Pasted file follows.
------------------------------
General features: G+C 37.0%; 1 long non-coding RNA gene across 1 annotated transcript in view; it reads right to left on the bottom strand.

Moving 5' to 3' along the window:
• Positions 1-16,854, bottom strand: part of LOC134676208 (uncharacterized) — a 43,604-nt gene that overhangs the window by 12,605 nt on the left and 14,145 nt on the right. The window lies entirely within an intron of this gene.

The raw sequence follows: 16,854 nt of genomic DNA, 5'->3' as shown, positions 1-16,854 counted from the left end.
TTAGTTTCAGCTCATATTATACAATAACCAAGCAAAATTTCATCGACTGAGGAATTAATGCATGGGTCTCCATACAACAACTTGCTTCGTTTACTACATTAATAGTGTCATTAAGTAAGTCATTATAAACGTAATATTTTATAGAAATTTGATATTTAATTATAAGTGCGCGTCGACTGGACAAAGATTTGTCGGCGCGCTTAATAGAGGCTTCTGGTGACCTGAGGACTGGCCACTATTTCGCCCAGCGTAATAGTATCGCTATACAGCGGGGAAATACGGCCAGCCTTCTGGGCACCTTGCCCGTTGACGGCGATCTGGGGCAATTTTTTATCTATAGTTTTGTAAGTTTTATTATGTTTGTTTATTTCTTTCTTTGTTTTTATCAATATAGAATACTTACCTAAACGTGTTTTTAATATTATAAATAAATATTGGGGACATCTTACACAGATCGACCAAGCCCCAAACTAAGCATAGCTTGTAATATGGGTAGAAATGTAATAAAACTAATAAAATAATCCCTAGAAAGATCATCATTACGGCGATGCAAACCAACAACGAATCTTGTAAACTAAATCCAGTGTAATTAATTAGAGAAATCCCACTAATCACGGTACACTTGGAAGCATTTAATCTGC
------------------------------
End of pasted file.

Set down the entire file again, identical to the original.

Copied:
General features: G+C 37.0%; 1 long non-coding RNA gene across 1 annotated transcript in view; it reads right to left on the bottom strand.

Moving 5' to 3' along the window:
• Positions 1-16,854, bottom strand: part of LOC134676208 (uncharacterized) — a 43,604-nt gene that overhangs the window by 12,605 nt on the left and 14,145 nt on the right. The window lies entirely within an intron of this gene.

The raw sequence follows: 16,854 nt of genomic DNA, 5'->3' as shown, positions 1-16,854 counted from the left end.
TTAGTTTCAGCTCATATTATACAATAACCAAGCAAAATTTCATCGACTGAGGAATTAATGCATGGGTCTCCATACAACAACTTGCTTCGTTTACTACATTAATAGTGTCATTAAGTAAGTCATTATAAACGTAATATTTTATAGAAATTTGATATTTAATTATAAGTGCGCGTCGACTGGACAAAGATTTGTCGGCGCGCTTAATAGAGGCTTCTGGTGACCTGAGGACTGGCCACTATTTCGCCCAGCGTAATAGTATCGCTATACAGCGGGGAAATACGGCCAGCCTTCTGGGCACCTTGCCCGTTGACGGCGATCTGGGGCAATTTTTTATCTATAGTTTTGTAAGTTTTATTATGTTTGTTTATTTCTTTCTTTGTTTTTATCAATATAGAATACTTACCTAAACGTGTTTTTAATATTATAAATAAATATTGGGGACATCTTACACAGATCGACCAAGCCCCAAACTAAGCATAGCTTGTAATATGGGTAGAAATGTAATAAAACTAATAAAATAATCCCTAGAAAGATCATCATTACGGCGATGCAAACCAACAACGAATCTTGTAAACTAAATCCAGTGTAATTAATTAGAGAAATCCCACTAATCACGGTACACTTGGAAGCATTTAATCTGC